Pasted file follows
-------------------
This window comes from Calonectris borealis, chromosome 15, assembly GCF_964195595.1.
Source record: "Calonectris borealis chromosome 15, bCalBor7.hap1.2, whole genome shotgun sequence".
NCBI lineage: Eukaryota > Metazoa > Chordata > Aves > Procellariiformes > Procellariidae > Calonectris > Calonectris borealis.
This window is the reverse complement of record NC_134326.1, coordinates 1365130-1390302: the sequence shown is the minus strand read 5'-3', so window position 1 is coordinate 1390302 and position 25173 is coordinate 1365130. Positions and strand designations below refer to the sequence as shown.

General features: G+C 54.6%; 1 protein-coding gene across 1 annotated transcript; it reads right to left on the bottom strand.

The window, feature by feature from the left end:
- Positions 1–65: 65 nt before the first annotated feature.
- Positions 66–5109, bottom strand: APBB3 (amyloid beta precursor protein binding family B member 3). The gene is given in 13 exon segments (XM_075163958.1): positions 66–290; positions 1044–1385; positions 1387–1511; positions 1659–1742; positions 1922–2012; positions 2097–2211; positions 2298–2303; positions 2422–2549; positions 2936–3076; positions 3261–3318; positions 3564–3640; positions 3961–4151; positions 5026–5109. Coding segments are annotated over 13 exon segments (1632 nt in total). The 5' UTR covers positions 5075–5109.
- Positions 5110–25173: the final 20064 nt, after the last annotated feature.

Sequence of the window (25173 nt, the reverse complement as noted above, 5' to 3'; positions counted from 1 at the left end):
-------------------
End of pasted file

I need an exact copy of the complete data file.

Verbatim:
This window comes from Calonectris borealis, chromosome 15, assembly GCF_964195595.1.
Source record: "Calonectris borealis chromosome 15, bCalBor7.hap1.2, whole genome shotgun sequence".
NCBI lineage: Eukaryota > Metazoa > Chordata > Aves > Procellariiformes > Procellariidae > Calonectris > Calonectris borealis.
This window is the reverse complement of record NC_134326.1, coordinates 1365130-1390302: the sequence shown is the minus strand read 5'-3', so window position 1 is coordinate 1390302 and position 25173 is coordinate 1365130. Positions and strand designations below refer to the sequence as shown.

General features: G+C 54.6%; 1 protein-coding gene across 1 annotated transcript; it reads right to left on the bottom strand.

The window, feature by feature from the left end:
- Positions 1–65: 65 nt before the first annotated feature.
- Positions 66–5109, bottom strand: APBB3 (amyloid beta precursor protein binding family B member 3). The gene is given in 13 exon segments (XM_075163958.1): positions 66–290; positions 1044–1385; positions 1387–1511; positions 1659–1742; positions 1922–2012; positions 2097–2211; positions 2298–2303; positions 2422–2549; positions 2936–3076; positions 3261–3318; positions 3564–3640; positions 3961–4151; positions 5026–5109. Coding segments are annotated over 13 exon segments (1632 nt in total). The 5' UTR covers positions 5075–5109.
- Positions 5110–25173: the final 20064 nt, after the last annotated feature.

Sequence of the window (25173 nt, the reverse complement as noted above, 5' to 3'; positions counted from 1 at the left end):